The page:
I'd made some, though not with a sweeping edge, but they didn't seem fine enough when starting to practice on polished tagua. I then bought a very fine Swiss onglette, 1.50mm, practiced on some old bits of boxwood and tagua and found the line almost imperceptible. What I did find, though, is that the fine line laid down a perfect channel for engraving over it with one of my coarser gravers. I know it's not the conventional approach and I probably won't do it this way as I gain confidence, but it's got me over beginner's nerves of having the graver slip and scoring unwanted lines in the work.

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I completely agree re the concept of gaining a solid foundation in the manual methods before going on to powered methods. I would personally love to have a pneumatic engraver, and if I did more engraving, I probably would invest in one. However, there is something that I like very much about the feel of holding a hammer and chisel, regardless of the material.

 

For those who are considering getting into engraving, I came across an engraver from Pennsylvania a few years ago, who does the most beautiful 18th century style engraving, using an interesting variation of technique. Unfortunately, I can't remember his name, but he combined a long handle on a relatively short engraver, which allows for either pushing by hand, with both hands, or using a chisel with a comfortable handle. He had his tool roll with him, containing about 6 tools, which was all he needed. I made a couple of gravers from O1 tool steel, based on his design, (see photo below from my old tutorial on tool-making) and for some things, they work very well. It is a particularly useful method for those who are using gravers for non-conventional purposes, or anyone starting out who has not quite got the technique of pushing a graver in the palm of your hand down pat.

 

post-1087-1243294093.jpg

 

The long-handled graver is on the left, next to two standard chisels.

 

Phil

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Afternoon Jim,

 

This might be a bit presumptious on my part but, I would like to be able to engrave my mark on the ricasso of my knives. It would be my first name, (Arthur), with a profile of a kings crown over the peak of the "A". Kind of like the halo over the "A" in the Angel's baseball team logo.

 

I have no engraving experience but would like to start.

 

Would you please give me a shove in the right direction. Which type of graver to use and would the book you mentioned, The Art of Engraving by Meeks, be of assistance or would something more simple be better?

 

Thanks, -Art

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Art, there's nothing wrong with ambitious goals, but you need to get some basics under your belt. I would suggest starting by looking at James Meek's book which will give you an overall look at what's involved. I see you're in California. One of our members, Brian Marshall, runs a Jewelry Art School in Stockton, which includes engraving. Looking at his website it looks like he's cut back, but maybe if you get in touch he can give you some private tutoring or send you to someone nearby.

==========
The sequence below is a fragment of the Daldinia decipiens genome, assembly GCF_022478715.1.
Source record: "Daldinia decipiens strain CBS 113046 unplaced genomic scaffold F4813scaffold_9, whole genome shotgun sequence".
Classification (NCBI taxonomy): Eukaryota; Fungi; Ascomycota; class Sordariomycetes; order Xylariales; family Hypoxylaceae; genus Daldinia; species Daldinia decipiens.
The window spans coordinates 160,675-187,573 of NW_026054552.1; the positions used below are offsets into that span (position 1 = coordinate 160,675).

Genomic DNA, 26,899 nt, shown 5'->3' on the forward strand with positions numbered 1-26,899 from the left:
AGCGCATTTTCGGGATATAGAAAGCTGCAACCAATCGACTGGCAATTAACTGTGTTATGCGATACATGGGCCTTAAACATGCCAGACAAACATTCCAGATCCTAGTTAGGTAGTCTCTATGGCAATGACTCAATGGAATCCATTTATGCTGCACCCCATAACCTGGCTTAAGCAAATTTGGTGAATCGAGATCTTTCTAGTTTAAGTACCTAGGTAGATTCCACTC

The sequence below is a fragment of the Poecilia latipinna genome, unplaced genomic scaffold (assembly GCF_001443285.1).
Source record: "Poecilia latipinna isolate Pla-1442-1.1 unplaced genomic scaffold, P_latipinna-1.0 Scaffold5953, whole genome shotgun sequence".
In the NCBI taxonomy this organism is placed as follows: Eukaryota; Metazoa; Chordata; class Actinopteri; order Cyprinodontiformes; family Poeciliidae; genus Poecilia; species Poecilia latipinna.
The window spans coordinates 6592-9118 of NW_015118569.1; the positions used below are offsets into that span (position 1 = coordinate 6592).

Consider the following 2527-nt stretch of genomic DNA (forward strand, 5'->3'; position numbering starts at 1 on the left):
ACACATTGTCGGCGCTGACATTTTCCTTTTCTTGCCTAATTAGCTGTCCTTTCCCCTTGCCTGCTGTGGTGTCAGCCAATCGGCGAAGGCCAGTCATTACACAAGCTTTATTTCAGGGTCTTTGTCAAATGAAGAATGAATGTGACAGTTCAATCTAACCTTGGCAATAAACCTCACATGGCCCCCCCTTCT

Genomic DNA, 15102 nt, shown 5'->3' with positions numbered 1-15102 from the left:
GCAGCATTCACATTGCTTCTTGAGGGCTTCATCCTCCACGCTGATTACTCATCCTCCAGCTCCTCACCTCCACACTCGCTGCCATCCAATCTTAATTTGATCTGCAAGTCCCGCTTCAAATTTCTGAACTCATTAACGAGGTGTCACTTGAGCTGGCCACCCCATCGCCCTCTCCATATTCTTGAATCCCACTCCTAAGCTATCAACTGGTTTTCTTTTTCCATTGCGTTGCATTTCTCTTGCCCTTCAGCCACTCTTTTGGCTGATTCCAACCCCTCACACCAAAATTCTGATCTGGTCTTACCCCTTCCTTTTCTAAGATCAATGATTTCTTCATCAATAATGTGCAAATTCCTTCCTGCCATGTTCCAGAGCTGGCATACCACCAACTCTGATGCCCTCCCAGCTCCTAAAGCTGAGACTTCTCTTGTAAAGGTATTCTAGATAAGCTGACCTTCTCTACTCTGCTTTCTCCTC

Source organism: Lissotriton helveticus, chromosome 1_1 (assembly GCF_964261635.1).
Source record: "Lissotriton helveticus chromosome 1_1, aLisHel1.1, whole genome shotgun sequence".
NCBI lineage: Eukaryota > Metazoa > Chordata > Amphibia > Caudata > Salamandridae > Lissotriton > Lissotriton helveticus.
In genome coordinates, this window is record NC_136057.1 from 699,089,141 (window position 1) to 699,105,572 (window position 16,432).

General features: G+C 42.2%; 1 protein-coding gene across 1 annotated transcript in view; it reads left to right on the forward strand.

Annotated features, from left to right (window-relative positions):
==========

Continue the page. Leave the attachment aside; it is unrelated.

HERE is his website link.

 

Steve Lindsay and Sam Alfano also have excellent forums for engravers.

 

Let us know how it's going.

 

Jim

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Art,

 

Here is a link to the Engraving Forum that will get you started.

 

http://www.engravingforum.com/showthread.p...ght=inexpensive

 

I made my first push/wiggle graver out of a broken drill bit and a scrap of wood. Should be easy for a knife maker. My first tool was a round and it worked good for wiggle graving and stayed sharp for a long time. Diameter was about the size of a pin head. I'd post a picture but I gave it away to get my niece started.

 

John

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Art,

 

Here is a link to the Engraving Forum that will get you started.

 

http://www.engravingforum.com/showthread.p...ght=inexpensive

 

I made my first push/wiggle graver out of a broken drill bit and a scrap of wood. Should be easy for a knife maker. My first tool was a round and it worked good for wiggle graving and stayed sharp for a long time. Diameter was about the size of a pin head. I'd post a picture but I gave it away to get my niece started.

 

John

 

 

Evening John,

 

Thanks for the link, l"ll try that.

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Hi Arthur

 

Being a knifemaker and and doing a bit of engraving I feel it is is much easier to rather etch your logo onto the ricasso of your knives.

To engrave your name with a crown which will be very small you probably will have to use a microscope.

I use a high contrast negative of my emblem. First spray the blade ricasso with "Positiv 20" resist wax. wait to dry. Place the high contrast negative over the wax. expose under a mercury - vapour lamp. Develop in a solution of caustic soda which removes the wax on the exposed parts. Build a little dam with plastic clay (plasticine or similar) arond the emblem. Add ferric chloride solution with a brush to the area for approx. five to twenty minutes depending on what steel you are using (different percentages of elements). Wash of and clean with acetone. Be careful that the ferric does come in contact with other parts of your blade as it will stain it. It takes some experiments to get the perfect times and setup but once established the results are quick and constant.

Here is a knife of mine where the emblem on the hollow was etched. The rest was engraved and carved with a "Lindsay airgraver" and an "NSK Presto".

Hope this is of some help

Regards

Neels

 

Hope the picture shows as it is my first posting.

post-1909-1244046966.jpg